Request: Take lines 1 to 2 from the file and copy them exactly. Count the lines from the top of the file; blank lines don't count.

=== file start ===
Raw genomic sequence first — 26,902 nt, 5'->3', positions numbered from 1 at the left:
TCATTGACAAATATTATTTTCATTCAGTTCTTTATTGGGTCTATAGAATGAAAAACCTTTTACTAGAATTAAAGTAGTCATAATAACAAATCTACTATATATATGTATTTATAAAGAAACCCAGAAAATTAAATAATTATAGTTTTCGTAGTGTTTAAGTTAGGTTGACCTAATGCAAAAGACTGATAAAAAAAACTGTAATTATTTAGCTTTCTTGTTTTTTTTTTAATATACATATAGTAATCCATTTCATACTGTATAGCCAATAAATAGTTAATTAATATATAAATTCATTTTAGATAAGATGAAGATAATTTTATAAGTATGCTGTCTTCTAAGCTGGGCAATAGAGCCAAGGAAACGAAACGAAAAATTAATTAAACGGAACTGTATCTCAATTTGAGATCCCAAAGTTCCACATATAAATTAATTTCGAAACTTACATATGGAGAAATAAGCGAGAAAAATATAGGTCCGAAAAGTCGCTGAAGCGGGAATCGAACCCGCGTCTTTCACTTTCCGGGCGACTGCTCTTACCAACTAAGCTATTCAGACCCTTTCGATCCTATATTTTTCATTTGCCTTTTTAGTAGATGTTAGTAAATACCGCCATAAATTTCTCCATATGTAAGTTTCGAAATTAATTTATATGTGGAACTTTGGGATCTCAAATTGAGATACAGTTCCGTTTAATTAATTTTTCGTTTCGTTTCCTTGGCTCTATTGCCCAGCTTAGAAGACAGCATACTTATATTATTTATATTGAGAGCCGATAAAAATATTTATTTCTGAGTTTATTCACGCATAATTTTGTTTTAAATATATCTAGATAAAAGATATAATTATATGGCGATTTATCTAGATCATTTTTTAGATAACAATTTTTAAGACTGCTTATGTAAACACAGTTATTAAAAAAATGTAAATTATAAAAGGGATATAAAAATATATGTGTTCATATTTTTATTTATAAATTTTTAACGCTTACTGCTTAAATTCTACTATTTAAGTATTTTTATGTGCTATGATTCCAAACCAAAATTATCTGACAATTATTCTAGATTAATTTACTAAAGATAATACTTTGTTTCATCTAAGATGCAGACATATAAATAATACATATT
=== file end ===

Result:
Raw genomic sequence first — 26,902 nt, 5'->3', positions numbered from 1 at the left:
TCATTGACAAATATTATTTTCATTCAGTTCTTTATTGGGTCTATAGAATGAAAAACCTTTTACTAGAATTAAAGTAGTCATAATAACAAATCTACTATATATATGTATTTATAAAGAAACCCAGAAAATTAAATAATTATAGTTTTCGTAGTGTTTAAGTTAGGTTGACCTAATGCAAAAGACTGATAAAAAAAACTGTAATTATTTAGCTTTCTTGTTTTTTTTTTAATATACATATAGTAATCCATTTCATACTGTATAGCCAATAAATAGTTAATTAATATATAAATTCATTTTAGATAAGATGAAGATAATTTTATAAGTATGCTGTCTTCTAAGCTGGGCAATAGAGCCAAGGAAACGAAACGAAAAATTAATTAAACGGAACTGTATCTCAATTTGAGATCCCAAAGTTCCACATATAAATTAATTTCGAAACTTACATATGGAGAAATAAGCGAGAAAAATATAGGTCCGAAAAGTCGCTGAAGCGGGAATCGAACCCGCGTCTTTCACTTTCCGGGCGACTGCTCTTACCAACTAAGCTATTCAGACCCTTTCGATCCTATATTTTTCATTTGCCTTTTTAGTAGATGTTAGTAAATACCGCCATAAATTTCTCCATATGTAAGTTTCGAAATTAATTTATATGTGGAACTTTGGGATCTCAAATTGAGATACAGTTCCGTTTAATTAATTTTTCGTTTCGTTTCCTTGGCTCTATTGCCCAGCTTAGAAGACAGCATACTTATATTATTTATATTGAGAGCCGATAAAAATATTTATTTCTGAGTTTATTCACGCATAATTTTGTTTTAAATATATCTAGATAAAAGATATAATTATATGGCGATTTATCTAGATCATTTTTTAGATAACAATTTTTAAGACTGCTTATGTAAACACAGTTATTAAAAAAATGTAAATTATAAAAGGGATATAAAAATATATGTGTTCATATTTTTATTTATAAATTTTTAACGCTTACTGCTTAAATTCTACTATTTAAGTATTTTTATGTGCTATGATTCCAAACCAAAATTATCTGACAATTATTCTAGATTAATTTACTAAAGATAATACTTTGTTTCATCTAAGATGCAGACATATAAATAATACATATT